Therefore, application resources should be retrieved from the JAR files specified in the resources section of the JNLP file, or retrieved explicitly by an HTTP request to the web server. It's
The code example shown in Example 8-3 shows how to retrieve images from a JAR file. The example assumes that the entries images/save.gif and images/cut.gif exist in the application's JAR files.
// Get current classloader ClassLoader cl = this.getClass().getClassLoader( ); // Create icons Icon saveIcon = new ImageIcon(cl.getResource("images/save.gif")); Icon cutIcon = new ImageIcon(cl.getResource("images/cut.gif"));
Developers sign code for use with Java Web Start much like they do for Java applets: by using the standard
In this case, you'll use the built-in Mac OS X implementation of Apache to serve JNLP files. To do this, you need to add the line shown below to your mime.types file, located in /etc/httpd/ .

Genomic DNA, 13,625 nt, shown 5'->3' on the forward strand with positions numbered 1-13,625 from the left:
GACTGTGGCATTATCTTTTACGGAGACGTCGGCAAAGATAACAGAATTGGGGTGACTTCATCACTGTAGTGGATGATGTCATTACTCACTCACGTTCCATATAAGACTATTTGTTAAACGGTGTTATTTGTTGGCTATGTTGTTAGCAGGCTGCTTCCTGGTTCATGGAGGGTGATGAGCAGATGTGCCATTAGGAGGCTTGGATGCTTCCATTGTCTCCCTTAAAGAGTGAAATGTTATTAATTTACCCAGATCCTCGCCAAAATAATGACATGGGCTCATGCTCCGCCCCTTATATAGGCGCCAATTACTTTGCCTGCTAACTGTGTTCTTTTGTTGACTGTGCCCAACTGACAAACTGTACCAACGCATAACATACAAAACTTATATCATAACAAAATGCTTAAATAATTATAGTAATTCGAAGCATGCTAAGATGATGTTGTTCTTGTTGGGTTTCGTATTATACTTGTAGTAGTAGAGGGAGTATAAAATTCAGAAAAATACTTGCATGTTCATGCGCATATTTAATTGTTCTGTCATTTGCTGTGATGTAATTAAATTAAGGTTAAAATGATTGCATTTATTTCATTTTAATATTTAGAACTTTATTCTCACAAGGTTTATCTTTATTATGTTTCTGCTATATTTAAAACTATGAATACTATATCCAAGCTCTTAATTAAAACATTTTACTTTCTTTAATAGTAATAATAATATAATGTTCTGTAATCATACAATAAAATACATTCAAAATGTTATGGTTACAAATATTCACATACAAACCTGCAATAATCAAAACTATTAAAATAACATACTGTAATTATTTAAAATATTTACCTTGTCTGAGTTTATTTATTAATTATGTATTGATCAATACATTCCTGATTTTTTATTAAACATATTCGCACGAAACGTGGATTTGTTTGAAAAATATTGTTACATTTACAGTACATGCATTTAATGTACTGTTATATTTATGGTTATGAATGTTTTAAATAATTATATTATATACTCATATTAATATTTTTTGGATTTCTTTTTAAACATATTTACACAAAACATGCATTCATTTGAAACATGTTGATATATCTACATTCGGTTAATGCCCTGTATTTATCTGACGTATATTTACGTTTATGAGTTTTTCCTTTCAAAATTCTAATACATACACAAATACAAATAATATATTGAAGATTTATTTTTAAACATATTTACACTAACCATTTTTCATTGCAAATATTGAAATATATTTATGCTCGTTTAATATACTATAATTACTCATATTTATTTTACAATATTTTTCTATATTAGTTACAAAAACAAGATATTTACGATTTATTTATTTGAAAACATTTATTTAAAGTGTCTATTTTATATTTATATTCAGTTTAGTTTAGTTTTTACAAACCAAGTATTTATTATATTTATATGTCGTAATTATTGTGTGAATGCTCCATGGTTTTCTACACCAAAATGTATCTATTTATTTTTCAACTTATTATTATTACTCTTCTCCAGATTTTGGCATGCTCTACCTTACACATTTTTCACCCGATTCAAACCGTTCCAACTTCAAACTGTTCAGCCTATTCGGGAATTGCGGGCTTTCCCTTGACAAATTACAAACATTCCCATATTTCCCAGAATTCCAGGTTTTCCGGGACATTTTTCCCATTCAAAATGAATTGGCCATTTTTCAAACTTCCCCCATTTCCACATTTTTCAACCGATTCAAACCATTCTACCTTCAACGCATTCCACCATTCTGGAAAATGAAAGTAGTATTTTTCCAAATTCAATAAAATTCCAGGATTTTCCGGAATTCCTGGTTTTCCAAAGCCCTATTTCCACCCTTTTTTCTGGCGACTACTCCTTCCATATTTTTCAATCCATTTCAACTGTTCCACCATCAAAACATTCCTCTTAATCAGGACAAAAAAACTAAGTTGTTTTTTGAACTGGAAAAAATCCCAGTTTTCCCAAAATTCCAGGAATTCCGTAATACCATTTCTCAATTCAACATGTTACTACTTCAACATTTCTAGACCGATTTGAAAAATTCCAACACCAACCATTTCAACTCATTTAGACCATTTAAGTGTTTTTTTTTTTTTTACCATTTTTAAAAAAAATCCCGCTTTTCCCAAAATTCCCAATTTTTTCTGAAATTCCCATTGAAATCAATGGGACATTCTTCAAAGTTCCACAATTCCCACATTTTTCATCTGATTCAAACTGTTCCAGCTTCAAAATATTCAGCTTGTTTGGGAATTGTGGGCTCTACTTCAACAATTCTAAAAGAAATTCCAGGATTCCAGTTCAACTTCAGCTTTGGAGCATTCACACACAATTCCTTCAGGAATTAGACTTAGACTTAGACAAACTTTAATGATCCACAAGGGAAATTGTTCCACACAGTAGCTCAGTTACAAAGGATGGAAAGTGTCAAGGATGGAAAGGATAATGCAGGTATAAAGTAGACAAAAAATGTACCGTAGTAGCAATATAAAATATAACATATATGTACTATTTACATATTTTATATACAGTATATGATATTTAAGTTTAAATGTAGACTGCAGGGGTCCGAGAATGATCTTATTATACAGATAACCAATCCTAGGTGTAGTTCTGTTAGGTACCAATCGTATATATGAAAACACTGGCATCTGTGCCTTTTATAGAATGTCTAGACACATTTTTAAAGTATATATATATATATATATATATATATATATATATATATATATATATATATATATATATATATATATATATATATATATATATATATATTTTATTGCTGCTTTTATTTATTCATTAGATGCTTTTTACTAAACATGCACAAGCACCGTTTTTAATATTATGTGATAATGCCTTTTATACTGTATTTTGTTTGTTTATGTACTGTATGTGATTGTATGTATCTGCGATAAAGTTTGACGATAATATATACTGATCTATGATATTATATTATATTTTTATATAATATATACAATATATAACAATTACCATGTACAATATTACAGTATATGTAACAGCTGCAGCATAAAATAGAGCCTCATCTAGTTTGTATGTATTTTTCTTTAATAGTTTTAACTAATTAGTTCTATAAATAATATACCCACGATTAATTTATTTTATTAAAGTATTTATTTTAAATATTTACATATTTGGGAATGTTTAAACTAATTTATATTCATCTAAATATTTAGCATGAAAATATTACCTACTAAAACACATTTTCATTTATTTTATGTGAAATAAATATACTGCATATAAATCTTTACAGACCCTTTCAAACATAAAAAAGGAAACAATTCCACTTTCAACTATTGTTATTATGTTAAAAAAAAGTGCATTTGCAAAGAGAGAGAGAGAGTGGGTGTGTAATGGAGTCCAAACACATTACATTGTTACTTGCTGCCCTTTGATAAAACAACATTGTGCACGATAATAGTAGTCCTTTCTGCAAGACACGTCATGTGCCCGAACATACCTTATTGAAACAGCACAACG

Using this implementation will ensure that Web Start applications are associated with JNLP and the proper programs on your Mac OS X machine. The easiest way to ensure this is to use a one-time execution of a command-line text editor from within Terminal:
cd /etc/httpd/ sudo pico mime.types
You'll need to enter your password, and you'll see the text editor shown in Figure 8-10. Make the needed changes and quit out of Pico.
You'll then want to restart Apache in the "System Preferences Sharing" control panel (as shown back in Figure 8-2).
Before building a Web Start-based application, you'll need a JAR file. In this case, use the JAR file built in Chapter 7. You've been getting some mileage out of this application, as it was already deployed earlier in this chapter as an applet.